be the duck.

yesterday was undoubtedly the worst. i felt low. saddled with a morning & afternoon full of tension and annoyances, my high hopes for the day vaporized. i had woken early, floated into the office looking forward to the unseasonably warm forecast, focused on making good progress, excited for the sunshine that would be waiting for me at my desk. things of course, did not pan out as planned.

chin up, buttercup. bad days happen to everyone. practice being upset, stressed, and overwhelmed and that is what you will be. it is how the people around you will perceive you. as one hot mess.

when days like these come around i am reminded of something my father told me when i first began my career. i was in the process of taking leadership over a high-profile project. i felt nervous, unqualified, and unprepared. i was correct, i wasn’t ready. but that didn’t stop the train from pulling in to my station at 120 mph. in light of my predicament (and i’m sure in part to stop my sobs) my father told me “be the duck”. when you feel stress, panic, and near or fully enveloped in crisis mode, be calm. while you may be paddling fast as you can under the pond surface, not everyone needs to know. above water, be graceful and still. too often, when stress is upon us and the work feels overwhelming and mounting, we act as a Labrador retriever would upon entering a pond. disrupting the serene surface, splashing, making noise, drawing attention. we complain and vent. effective leaders show restraint.

be the duck.

i’m remembering that a professional lady such as myself should take heed of this lesson. externalizing my stress at the workplace isn’t part of a solution. rather, it builds on the problem, drawing attention, judgement, and observations that may not be looked upon so kindly.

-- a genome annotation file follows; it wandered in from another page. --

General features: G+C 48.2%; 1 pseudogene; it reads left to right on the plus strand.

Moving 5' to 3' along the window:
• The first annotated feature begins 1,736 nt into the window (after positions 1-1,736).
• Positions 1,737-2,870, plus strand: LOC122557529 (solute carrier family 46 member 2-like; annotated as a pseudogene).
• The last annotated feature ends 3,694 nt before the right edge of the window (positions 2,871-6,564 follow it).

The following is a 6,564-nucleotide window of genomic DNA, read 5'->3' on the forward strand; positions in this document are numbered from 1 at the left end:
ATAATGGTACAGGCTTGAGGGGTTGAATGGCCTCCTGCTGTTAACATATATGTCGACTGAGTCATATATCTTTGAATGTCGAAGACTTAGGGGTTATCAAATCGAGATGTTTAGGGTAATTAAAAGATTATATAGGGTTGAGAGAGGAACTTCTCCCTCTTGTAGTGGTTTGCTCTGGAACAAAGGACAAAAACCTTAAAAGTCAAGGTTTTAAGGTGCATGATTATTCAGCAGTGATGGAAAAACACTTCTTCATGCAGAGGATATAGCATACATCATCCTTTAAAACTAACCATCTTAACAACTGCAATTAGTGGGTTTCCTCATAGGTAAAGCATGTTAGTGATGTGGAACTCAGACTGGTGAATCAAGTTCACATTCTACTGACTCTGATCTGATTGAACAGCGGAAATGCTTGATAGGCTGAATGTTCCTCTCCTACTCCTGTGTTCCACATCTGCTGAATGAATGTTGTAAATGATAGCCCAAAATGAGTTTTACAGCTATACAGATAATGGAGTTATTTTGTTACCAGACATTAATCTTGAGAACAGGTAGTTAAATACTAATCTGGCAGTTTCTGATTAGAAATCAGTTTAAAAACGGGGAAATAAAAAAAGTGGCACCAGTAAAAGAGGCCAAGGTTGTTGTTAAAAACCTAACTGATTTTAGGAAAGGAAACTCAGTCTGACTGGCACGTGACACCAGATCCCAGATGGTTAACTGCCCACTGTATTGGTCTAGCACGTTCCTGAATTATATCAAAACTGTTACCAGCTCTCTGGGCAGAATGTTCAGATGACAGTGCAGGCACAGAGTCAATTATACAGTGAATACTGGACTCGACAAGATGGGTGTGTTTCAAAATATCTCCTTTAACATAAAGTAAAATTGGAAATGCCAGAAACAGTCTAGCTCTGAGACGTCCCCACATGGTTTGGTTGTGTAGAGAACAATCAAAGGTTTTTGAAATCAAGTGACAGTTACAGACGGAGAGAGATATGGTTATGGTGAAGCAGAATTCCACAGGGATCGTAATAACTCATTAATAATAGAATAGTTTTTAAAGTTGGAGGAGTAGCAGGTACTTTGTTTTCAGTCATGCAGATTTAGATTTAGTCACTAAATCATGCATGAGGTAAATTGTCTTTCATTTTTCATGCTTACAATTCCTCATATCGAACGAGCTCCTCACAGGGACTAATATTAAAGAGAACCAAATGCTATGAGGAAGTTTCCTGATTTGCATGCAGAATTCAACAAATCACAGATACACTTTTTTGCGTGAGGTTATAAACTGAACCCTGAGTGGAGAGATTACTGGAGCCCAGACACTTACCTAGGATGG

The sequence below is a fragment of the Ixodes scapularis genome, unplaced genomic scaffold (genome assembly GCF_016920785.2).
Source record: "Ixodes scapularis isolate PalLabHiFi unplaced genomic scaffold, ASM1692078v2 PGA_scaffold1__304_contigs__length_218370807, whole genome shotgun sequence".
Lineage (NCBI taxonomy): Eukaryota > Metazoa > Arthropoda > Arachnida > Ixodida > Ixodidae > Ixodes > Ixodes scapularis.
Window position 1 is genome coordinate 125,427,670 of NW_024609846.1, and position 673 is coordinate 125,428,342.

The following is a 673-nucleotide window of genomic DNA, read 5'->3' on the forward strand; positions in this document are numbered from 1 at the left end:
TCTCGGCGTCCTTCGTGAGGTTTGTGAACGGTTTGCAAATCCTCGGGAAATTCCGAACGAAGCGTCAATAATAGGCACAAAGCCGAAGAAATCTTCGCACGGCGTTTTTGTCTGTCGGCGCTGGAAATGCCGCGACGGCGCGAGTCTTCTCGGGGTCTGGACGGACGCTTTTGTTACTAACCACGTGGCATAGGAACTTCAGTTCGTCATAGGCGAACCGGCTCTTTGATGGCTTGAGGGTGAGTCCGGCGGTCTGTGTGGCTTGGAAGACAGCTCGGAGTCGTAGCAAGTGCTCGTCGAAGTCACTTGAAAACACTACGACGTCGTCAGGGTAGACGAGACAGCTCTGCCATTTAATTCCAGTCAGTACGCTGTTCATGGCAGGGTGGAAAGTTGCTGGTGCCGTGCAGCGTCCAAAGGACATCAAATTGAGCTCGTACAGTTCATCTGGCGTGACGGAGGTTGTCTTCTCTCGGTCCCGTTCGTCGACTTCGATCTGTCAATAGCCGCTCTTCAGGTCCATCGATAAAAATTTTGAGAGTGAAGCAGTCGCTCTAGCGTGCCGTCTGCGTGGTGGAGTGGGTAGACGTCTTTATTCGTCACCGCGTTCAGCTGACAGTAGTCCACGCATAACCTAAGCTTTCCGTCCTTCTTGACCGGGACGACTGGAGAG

yesterday was just another work day. today is a new one. not every day will be full of productivity & positive regard. sometimes, it’s going to be hard and not so fun. but that doesn’t mean that progress can’t be made, that problems can’t be solved, that i can’t use a day like yesterday to work on how i choose to handle stress.

be the duck.

  • Catherine

    I love this. I’m not sure if you have ever seen Oprah’s Master Class on her new network, but it’s highly inspiring. Filled with these types of firsthand “lessons” we learn from the ones we love. Our life is own master “class” — so to speak. I look forward to Sunday nights at 9 PM every week so that I can get a grip — for real. So far, Jane Fonda has spoken about being the daughter of a famous actor and her struggles with self-image (hence the 80′s fitness VHS movement that she spawned), Morgan Freeman has talked about his lifetime spent trying to “get seen” and his big break that occured at the age of 50, and Ted Turner shared lessons about his creation of 24/7 news with the development of CNN (and the millions of dollars that came afterward.) Everyone has a unique story to tell about their perserverence and subsequent success.

    It’s one the best shows I’ve ever seen and it inspires me to take a deep breath and appreciate my own lessons I’ve learned through the “first act” of my life. Looks like you are already doing so! Love the wise words of good ol’ Mar.

    • leanerbythelake

      oh i really love the idea of that show. i’ll have to tell A about it and check it out! that’s really down his alley as well. have you ever watched TED talks? you should check them out!

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